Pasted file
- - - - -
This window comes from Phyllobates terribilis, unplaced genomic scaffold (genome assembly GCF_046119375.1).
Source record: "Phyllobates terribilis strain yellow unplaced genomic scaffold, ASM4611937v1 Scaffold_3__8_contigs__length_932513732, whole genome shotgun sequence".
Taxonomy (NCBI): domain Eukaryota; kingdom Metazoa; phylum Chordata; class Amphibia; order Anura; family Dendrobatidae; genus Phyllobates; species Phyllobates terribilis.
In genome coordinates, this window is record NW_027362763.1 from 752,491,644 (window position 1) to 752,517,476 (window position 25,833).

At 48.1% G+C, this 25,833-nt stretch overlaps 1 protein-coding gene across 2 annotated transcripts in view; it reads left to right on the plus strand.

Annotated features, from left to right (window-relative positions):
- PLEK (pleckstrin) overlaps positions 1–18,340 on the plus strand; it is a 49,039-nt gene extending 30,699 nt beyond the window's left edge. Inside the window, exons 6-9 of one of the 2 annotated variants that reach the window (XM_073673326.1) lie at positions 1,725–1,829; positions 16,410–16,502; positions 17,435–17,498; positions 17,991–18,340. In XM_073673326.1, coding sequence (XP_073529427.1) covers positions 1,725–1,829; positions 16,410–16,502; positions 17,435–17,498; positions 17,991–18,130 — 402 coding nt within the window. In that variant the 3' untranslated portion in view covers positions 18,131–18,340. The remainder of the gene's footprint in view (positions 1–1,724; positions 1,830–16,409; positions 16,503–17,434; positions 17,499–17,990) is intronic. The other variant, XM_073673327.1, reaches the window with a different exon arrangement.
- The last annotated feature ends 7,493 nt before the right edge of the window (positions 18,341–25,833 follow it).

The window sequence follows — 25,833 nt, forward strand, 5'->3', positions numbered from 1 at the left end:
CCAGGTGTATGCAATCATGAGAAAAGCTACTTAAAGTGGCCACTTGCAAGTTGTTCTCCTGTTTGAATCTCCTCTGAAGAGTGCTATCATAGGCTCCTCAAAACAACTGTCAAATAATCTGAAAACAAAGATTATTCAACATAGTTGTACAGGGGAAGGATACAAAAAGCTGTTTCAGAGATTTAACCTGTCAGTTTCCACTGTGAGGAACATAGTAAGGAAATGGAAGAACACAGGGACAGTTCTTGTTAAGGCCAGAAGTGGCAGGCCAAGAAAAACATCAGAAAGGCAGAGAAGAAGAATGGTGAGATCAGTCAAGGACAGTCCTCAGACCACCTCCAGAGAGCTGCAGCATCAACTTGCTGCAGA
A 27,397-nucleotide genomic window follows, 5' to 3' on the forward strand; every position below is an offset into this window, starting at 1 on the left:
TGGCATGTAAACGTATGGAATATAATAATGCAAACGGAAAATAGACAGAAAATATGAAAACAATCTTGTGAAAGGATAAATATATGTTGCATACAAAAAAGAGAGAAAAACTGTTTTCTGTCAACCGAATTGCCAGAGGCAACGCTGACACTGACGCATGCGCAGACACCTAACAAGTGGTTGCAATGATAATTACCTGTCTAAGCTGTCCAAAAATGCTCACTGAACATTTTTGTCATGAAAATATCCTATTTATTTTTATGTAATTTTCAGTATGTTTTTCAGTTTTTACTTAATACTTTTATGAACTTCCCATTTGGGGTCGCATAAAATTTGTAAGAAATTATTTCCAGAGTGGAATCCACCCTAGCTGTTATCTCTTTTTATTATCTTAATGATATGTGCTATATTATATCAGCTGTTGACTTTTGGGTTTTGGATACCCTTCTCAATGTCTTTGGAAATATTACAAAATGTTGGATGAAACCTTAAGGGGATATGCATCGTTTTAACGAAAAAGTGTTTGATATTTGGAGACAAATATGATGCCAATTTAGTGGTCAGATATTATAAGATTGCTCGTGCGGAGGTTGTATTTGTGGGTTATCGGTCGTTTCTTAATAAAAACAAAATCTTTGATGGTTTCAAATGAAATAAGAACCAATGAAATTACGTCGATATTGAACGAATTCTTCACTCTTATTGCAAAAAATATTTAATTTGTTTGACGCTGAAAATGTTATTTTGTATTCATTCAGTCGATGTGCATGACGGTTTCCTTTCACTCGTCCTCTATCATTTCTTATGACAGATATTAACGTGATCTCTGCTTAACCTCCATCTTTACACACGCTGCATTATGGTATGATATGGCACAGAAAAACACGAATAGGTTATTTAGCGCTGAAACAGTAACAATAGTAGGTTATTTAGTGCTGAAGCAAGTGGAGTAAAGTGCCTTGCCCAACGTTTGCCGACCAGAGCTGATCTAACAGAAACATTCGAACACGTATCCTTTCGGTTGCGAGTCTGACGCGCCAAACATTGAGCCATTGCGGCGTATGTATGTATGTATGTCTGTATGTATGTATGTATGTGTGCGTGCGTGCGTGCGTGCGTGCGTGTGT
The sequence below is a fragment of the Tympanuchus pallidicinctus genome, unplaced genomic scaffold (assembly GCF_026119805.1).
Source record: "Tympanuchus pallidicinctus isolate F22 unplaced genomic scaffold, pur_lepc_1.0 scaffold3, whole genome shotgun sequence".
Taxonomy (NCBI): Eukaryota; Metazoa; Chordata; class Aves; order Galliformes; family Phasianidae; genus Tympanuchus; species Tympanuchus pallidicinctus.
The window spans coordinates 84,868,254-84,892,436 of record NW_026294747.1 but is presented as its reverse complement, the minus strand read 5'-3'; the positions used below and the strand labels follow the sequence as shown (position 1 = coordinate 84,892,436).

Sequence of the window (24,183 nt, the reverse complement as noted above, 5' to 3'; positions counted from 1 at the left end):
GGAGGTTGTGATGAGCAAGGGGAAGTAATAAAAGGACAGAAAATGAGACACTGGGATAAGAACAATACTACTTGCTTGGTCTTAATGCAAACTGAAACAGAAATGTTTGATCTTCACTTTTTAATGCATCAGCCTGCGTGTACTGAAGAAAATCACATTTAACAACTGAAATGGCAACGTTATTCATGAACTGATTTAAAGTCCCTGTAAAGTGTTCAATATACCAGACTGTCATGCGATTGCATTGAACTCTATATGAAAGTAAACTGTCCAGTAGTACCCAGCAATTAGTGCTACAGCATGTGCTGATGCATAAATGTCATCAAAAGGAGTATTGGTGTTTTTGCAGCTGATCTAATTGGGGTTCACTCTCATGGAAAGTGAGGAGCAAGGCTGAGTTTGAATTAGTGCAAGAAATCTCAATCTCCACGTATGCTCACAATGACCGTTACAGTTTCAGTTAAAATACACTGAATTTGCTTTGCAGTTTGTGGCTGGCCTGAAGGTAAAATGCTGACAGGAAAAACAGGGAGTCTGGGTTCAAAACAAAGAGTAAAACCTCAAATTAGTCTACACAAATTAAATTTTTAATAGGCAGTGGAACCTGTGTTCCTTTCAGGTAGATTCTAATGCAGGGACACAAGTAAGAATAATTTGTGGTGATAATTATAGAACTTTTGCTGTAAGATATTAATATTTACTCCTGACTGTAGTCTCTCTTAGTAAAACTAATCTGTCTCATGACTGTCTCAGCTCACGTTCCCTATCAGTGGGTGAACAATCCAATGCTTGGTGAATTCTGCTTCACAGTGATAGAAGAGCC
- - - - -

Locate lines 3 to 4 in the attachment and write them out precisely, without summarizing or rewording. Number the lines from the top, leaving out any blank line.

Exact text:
Taxonomy (NCBI): domain Eukaryota; kingdom Metazoa; phylum Chordata; class Amphibia; order Anura; family Dendrobatidae; genus Phyllobates; species Phyllobates terribilis.
In genome coordinates, this window is record NW_027362763.1 from 752,491,644 (window position 1) to 752,517,476 (window position 25,833).